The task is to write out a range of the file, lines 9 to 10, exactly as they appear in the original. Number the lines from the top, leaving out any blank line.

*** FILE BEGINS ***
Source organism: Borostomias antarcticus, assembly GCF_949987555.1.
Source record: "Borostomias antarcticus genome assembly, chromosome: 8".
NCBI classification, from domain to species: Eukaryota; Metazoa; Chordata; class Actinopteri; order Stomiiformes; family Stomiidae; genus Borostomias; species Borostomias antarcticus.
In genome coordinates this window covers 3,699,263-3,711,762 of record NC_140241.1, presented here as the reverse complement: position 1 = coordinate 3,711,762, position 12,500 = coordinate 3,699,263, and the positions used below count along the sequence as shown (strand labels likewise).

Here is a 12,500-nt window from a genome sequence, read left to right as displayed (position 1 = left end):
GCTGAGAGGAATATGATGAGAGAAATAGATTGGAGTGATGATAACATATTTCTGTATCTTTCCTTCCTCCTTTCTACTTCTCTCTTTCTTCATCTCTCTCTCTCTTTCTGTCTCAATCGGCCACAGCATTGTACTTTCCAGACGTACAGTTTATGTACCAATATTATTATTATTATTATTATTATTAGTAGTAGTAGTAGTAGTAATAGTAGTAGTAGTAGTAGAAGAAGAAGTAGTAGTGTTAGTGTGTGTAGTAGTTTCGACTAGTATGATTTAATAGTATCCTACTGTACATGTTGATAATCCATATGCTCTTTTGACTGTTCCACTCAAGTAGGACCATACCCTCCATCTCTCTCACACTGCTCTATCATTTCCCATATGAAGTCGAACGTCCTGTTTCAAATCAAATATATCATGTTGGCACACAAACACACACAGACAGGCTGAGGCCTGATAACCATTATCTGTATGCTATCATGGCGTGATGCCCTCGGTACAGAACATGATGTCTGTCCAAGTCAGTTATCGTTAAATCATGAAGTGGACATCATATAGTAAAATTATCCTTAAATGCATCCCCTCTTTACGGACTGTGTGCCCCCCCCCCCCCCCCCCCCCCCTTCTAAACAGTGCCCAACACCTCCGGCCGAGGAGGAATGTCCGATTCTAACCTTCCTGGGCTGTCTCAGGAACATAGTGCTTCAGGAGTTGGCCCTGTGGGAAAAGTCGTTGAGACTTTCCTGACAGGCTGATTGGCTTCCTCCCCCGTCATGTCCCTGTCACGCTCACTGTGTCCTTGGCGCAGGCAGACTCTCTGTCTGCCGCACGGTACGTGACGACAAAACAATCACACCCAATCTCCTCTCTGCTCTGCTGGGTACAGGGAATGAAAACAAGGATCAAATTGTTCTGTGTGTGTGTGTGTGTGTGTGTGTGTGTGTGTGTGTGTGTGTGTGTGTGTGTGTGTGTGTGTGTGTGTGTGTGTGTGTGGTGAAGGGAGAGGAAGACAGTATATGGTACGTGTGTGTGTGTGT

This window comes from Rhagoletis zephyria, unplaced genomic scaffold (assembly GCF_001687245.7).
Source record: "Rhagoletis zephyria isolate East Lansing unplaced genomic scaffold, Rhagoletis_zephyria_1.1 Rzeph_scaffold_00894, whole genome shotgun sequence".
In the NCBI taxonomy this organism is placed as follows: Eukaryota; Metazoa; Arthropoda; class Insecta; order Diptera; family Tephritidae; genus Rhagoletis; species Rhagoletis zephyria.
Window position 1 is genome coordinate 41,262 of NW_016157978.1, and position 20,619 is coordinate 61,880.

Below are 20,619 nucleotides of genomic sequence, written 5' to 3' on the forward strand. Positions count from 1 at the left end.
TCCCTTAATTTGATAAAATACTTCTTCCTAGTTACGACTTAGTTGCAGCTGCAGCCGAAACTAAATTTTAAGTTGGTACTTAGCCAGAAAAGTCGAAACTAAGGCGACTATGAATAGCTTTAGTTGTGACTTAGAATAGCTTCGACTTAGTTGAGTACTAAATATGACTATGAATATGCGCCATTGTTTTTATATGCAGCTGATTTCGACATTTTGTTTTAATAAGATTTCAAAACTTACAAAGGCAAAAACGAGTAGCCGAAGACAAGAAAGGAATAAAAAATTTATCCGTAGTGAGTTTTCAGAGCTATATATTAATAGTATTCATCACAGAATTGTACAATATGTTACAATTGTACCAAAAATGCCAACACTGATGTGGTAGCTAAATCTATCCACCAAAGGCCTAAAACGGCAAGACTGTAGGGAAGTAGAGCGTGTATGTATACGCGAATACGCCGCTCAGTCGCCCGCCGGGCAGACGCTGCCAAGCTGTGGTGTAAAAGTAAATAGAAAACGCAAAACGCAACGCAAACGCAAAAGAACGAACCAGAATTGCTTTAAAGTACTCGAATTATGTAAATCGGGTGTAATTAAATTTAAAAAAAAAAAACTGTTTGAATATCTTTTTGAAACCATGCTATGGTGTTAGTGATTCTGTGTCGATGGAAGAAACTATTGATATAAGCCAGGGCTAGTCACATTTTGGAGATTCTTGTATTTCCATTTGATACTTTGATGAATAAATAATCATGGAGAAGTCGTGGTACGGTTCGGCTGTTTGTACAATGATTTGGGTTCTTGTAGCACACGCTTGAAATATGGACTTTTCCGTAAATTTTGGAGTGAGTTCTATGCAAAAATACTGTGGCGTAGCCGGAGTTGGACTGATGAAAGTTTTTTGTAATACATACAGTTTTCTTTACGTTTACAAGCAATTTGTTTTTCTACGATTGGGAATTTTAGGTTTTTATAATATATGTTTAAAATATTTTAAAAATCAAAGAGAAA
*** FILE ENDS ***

In the NCBI taxonomy this organism is placed as follows: Eukaryota; Metazoa; Arthropoda; class Insecta; order Diptera; family Tephritidae; genus Rhagoletis; species Rhagoletis zephyria.
Window position 1 is genome coordinate 41,262 of NW_016157978.1, and position 20,619 is coordinate 61,880.